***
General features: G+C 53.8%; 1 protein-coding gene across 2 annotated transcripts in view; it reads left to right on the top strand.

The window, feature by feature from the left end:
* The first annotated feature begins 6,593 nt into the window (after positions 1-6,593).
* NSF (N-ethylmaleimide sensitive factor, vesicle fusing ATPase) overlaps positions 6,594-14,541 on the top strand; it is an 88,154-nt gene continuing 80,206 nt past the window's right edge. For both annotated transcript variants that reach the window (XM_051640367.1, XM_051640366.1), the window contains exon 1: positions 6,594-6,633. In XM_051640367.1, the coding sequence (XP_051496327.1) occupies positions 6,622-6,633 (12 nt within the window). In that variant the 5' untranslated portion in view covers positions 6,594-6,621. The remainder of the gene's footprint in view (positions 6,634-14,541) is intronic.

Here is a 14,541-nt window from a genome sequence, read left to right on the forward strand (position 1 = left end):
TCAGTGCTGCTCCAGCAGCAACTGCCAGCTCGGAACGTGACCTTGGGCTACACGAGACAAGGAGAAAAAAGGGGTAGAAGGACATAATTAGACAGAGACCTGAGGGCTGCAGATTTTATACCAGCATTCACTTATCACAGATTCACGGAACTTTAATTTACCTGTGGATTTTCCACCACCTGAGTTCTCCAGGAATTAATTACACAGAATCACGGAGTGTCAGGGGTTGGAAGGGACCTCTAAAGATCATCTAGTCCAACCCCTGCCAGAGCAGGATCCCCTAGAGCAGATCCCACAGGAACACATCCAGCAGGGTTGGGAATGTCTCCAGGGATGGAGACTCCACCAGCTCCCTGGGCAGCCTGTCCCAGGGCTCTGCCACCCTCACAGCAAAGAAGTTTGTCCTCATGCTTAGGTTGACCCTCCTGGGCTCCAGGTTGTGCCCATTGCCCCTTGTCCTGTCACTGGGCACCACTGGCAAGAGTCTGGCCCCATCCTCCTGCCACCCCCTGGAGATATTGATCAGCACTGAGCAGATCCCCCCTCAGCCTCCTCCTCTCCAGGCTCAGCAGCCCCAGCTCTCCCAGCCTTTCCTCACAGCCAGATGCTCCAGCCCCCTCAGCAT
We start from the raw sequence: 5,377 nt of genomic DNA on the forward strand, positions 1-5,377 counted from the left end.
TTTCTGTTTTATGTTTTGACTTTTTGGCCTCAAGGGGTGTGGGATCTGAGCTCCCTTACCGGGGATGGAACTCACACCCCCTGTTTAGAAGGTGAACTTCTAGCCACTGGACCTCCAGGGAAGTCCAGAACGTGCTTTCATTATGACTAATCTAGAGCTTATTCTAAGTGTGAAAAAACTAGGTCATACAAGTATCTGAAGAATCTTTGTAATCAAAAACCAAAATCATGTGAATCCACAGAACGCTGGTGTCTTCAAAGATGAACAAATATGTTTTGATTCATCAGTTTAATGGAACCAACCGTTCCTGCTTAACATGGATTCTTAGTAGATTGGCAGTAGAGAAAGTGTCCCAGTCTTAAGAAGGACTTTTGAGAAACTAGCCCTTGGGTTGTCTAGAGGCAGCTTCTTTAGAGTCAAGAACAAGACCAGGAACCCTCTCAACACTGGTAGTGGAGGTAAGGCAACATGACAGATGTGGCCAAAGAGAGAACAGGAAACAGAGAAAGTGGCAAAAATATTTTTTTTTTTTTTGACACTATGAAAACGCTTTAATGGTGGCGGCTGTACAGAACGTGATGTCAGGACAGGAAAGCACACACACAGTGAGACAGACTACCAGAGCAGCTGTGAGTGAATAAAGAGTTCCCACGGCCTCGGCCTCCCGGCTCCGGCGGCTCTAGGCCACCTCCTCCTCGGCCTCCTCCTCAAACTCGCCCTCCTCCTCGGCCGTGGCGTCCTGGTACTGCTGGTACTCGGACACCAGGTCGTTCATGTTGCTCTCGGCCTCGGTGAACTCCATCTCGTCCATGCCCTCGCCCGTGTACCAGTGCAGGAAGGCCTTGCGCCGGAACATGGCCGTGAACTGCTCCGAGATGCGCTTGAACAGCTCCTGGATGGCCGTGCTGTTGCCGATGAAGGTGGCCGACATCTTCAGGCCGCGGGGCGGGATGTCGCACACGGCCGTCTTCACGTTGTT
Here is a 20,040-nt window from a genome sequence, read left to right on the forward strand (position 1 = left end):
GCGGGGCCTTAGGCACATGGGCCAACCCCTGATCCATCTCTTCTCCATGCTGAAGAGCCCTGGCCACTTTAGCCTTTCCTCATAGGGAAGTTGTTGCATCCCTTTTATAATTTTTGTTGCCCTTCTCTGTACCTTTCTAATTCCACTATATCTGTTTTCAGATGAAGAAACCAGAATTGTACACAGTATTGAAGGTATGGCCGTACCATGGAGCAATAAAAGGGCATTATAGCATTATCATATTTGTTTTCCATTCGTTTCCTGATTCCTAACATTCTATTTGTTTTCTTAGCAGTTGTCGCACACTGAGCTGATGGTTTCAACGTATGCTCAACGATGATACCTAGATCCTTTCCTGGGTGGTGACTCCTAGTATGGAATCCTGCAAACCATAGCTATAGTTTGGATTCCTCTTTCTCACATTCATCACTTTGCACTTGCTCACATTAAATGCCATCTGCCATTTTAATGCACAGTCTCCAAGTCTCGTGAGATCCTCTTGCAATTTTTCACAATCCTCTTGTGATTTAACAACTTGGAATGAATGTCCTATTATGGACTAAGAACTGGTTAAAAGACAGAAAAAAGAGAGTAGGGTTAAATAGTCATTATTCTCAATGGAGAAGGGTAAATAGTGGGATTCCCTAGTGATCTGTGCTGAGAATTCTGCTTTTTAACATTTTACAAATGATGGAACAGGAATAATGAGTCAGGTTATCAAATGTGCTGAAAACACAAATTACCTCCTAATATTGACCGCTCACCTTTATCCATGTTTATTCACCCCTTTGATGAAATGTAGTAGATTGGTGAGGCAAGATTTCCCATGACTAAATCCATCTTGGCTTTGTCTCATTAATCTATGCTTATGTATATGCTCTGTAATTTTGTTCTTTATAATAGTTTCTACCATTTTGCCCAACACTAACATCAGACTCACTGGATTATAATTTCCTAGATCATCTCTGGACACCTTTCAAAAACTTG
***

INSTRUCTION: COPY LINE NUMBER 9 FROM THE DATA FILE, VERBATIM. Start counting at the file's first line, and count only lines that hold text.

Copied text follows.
Here is a 20,040-nt window from a genome sequence, read left to right on the forward strand (position 1 = left end):